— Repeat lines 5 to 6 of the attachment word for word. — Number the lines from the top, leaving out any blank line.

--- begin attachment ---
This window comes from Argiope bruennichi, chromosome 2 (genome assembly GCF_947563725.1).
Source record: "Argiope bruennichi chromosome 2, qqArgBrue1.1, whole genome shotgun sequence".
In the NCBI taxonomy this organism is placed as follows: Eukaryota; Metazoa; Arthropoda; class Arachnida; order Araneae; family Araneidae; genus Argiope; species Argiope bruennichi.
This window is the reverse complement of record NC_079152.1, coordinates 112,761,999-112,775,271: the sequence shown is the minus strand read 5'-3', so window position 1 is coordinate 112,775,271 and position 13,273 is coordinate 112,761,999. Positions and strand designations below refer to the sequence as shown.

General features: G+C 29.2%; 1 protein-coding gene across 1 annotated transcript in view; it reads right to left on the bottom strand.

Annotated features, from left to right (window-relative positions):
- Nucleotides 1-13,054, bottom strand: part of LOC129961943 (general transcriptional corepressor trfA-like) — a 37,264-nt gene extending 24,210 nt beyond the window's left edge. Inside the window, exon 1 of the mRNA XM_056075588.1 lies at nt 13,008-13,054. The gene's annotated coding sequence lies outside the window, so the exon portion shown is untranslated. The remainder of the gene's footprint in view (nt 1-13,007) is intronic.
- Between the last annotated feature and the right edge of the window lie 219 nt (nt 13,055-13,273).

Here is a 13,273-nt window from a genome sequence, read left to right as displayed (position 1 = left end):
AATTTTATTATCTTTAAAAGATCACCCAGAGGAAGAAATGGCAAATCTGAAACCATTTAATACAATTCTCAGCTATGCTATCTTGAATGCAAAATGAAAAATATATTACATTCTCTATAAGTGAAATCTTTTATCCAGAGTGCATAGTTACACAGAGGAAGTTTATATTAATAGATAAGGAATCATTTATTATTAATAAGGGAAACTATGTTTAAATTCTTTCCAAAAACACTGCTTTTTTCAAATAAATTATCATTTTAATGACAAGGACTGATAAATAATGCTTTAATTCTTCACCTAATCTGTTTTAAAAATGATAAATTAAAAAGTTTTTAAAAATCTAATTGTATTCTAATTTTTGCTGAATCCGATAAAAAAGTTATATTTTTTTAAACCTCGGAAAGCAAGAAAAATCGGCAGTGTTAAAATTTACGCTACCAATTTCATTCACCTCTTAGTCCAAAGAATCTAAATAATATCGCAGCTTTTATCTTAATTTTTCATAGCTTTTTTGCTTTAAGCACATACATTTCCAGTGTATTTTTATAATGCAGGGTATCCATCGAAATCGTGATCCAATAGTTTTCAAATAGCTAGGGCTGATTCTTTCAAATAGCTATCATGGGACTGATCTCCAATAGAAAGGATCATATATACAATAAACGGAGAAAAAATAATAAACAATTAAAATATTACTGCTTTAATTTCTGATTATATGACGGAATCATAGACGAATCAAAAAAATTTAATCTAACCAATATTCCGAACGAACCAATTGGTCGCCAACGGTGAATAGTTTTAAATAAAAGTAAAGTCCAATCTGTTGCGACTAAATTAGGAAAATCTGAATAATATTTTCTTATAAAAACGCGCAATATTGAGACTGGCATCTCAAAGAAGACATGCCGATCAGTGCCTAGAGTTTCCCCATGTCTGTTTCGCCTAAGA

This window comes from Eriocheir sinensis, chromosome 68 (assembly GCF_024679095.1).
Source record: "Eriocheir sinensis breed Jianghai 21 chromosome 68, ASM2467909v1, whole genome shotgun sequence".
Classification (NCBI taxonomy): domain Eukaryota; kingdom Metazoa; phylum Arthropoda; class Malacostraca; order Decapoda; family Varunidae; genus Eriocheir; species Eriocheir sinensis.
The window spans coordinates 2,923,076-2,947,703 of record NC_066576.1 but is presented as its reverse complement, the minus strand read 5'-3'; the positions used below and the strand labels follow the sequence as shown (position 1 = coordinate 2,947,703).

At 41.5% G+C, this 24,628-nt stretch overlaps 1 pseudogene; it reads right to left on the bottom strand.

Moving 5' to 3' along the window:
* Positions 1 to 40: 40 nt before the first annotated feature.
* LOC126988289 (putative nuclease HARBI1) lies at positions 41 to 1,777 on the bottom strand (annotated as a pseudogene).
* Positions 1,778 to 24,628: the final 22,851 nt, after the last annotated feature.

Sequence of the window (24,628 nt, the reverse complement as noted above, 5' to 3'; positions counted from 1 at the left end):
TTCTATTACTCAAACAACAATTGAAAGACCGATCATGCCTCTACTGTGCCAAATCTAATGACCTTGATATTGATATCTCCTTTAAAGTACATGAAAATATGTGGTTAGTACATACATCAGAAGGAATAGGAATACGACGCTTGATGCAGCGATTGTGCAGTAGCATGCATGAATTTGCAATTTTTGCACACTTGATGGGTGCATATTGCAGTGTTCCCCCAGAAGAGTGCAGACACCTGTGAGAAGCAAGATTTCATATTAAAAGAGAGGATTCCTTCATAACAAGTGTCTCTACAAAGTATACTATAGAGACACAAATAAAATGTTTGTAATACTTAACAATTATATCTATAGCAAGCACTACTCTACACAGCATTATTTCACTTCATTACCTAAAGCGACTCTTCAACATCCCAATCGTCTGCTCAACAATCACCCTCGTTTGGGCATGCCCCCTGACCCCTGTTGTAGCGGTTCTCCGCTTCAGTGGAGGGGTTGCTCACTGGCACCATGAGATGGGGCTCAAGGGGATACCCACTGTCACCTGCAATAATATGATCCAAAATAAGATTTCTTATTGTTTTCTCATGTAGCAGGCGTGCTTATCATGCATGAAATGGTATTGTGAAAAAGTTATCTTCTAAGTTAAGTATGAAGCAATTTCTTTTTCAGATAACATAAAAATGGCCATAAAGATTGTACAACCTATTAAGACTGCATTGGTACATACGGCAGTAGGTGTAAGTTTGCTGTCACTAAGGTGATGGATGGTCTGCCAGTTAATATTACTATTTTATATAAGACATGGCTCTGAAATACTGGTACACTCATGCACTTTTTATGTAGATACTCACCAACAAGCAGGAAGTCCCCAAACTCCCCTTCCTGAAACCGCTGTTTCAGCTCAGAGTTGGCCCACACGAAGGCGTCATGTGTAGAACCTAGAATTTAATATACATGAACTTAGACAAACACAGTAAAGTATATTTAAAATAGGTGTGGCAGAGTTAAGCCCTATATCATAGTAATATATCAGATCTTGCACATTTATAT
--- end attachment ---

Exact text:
General features: G+C 29.2%; 1 protein-coding gene across 1 annotated transcript in view; it reads right to left on the bottom strand.

Annotated features, from left to right (window-relative positions):